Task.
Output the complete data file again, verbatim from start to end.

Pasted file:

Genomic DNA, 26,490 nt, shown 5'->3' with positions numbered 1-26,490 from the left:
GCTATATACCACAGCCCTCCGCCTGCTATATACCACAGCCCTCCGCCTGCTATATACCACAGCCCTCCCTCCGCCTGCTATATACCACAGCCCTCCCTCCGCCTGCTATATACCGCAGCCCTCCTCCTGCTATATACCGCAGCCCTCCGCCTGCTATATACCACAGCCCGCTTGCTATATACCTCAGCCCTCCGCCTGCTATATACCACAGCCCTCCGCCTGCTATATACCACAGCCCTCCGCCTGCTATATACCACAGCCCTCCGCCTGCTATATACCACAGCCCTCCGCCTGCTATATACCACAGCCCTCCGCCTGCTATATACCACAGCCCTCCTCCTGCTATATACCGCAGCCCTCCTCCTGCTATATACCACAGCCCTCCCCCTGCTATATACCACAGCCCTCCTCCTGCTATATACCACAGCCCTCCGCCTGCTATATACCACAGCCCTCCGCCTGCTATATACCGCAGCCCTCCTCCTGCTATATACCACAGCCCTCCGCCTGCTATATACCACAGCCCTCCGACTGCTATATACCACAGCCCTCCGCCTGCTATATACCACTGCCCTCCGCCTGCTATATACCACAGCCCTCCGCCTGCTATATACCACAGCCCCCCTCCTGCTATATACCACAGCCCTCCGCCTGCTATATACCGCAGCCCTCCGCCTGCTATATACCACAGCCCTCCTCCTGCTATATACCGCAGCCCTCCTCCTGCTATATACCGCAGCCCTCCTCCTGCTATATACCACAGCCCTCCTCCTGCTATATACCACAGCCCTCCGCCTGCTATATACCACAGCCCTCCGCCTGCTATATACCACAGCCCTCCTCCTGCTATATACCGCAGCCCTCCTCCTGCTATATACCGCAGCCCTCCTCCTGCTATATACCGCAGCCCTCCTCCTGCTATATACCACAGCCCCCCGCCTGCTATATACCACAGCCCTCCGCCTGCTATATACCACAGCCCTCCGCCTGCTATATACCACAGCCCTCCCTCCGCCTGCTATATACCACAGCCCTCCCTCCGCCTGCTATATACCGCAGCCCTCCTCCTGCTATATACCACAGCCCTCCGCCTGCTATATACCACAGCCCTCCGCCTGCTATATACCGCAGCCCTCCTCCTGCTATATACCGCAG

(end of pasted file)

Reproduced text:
Genomic DNA, 26,490 nt, shown 5'->3' with positions numbered 1-26,490 from the left:
GCTATATACCACAGCCCTCCGCCTGCTATATACCACAGCCCTCCGCCTGCTATATACCACAGCCCTCCCTCCGCCTGCTATATACCACAGCCCTCCCTCCGCCTGCTATATACCGCAGCCCTCCTCCTGCTATATACCGCAGCCCTCCGCCTGCTATATACCACAGCCCGCTTGCTATATACCTCAGCCCTCCGCCTGCTATATACCACAGCCCTCCGCCTGCTATATACCACAGCCCTCCGCCTGCTATATACCACAGCCCTCCGCCTGCTATATACCACAGCCCTCCGCCTGCTATATACCACAGCCCTCCGCCTGCTATATACCACAGCCCTCCTCCTGCTATATACCGCAGCCCTCCTCCTGCTATATACCACAGCCCTCCCCCTGCTATATACCACAGCCCTCCTCCTGCTATATACCACAGCCCTCCGCCTGCTATATACCACAGCCCTCCGCCTGCTATATACCGCAGCCCTCCTCCTGCTATATACCACAGCCCTCCGCCTGCTATATACCACAGCCCTCCGACTGCTATATACCACAGCCCTCCGCCTGCTATATACCACTGCCCTCCGCCTGCTATATACCACAGCCCTCCGCCTGCTATATACCACAGCCCCCCTCCTGCTATATACCACAGCCCTCCGCCTGCTATATACCGCAGCCCTCCGCCTGCTATATACCACAGCCCTCCTCCTGCTATATACCGCAGCCCTCCTCCTGCTATATACCGCAGCCCTCCTCCTGCTATATACCACAGCCCTCCTCCTGCTATATACCACAGCCCTCCGCCTGCTATATACCACAGCCCTCCGCCTGCTATATACCACAGCCCTCCTCCTGCTATATACCGCAGCCCTCCTCCTGCTATATACCGCAGCCCTCCTCCTGCTATATACCGCAGCCCTCCTCCTGCTATATACCACAGCCCCCCGCCTGCTATATACCACAGCCCTCCGCCTGCTATATACCACAGCCCTCCGCCTGCTATATACCACAGCCCTCCCTCCGCCTGCTATATACCACAGCCCTCCCTCCGCCTGCTATATACCGCAGCCCTCCTCCTGCTATATACCACAGCCCTCCGCCTGCTATATACCACAGCCCTCCGCCTGCTATATACCGCAGCCCTCCTCCTGCTATATACCGCAG